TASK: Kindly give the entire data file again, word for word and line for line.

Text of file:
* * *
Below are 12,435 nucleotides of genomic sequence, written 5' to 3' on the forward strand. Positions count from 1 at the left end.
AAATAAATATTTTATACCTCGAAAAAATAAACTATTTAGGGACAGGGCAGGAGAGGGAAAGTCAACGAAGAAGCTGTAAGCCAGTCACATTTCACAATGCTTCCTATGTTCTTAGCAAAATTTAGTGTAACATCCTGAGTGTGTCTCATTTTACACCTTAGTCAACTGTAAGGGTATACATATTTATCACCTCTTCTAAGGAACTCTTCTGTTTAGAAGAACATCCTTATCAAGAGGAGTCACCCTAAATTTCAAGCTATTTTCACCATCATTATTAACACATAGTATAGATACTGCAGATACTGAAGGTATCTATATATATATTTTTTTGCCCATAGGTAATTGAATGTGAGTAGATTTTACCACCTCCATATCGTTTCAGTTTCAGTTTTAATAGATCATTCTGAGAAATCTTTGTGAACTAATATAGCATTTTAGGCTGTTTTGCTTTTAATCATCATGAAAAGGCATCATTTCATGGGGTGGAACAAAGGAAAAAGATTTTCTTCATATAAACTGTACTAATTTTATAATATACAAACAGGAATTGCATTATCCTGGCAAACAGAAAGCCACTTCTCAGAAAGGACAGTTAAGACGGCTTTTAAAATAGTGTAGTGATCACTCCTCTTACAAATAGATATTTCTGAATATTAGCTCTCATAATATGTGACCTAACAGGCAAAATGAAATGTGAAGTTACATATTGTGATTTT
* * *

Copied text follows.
Below are 12,435 nucleotides of genomic sequence, written 5' to 3' on the forward strand. Positions count from 1 at the left end.
AAATAAATATTTTATACCTCGAAAAAATAAACTATTTAGGGACAGGGCAGGAGAGGGAAAGTCAACGAAGAAGCTGTAAGCCAGTCACATTTCACAATGCTTCCTATGTTCTTAGCAAAATTTAGTGTAACATCCTGAGTGTGTCTCATTTTACACCTTAGTCAACTGTAAGGGTATACATATTTATCACCTCTTCTAAGGAACTCTTCTGTTTAGAAGAACATCCTTATCAAGAGGAGTCACCCTAAATTTCAAGCTATTTTCACCATCATTATTAACACATAGTATAGATACTGCAGATACTGAAGGTATCTATATATATATTTTTTTGCCCATAGGTAATTGAATGTGAGTAGATTTTACCACCTCCATATCGTTTCAGTTTCAGTTTTAATAGATCATTCTGAGAAATCTTTGTGAACTAATATAGCATTTTAGGCTGTTTTGCTTTTAATCATCATGAAAAGGCATCATTTCATGGGGTGGAACAAAGGAAAAAGATTTTCTTCATATAAACTGTACTAATTTTATAATATACAAACAGGAATTGCATTATCCTGGCAAACAGAAAGCCACTTCTCAGAAAGGACAGTTAAGACGGCTTTTAAAATAGTGTAGTGATCACTCCTCTTACAAATAGATATTTCTGAATATTAGCTCTCATAATATGTGACCTAACAGGCAAAATGAAATGTGAAGTTACATATTGTGATTTT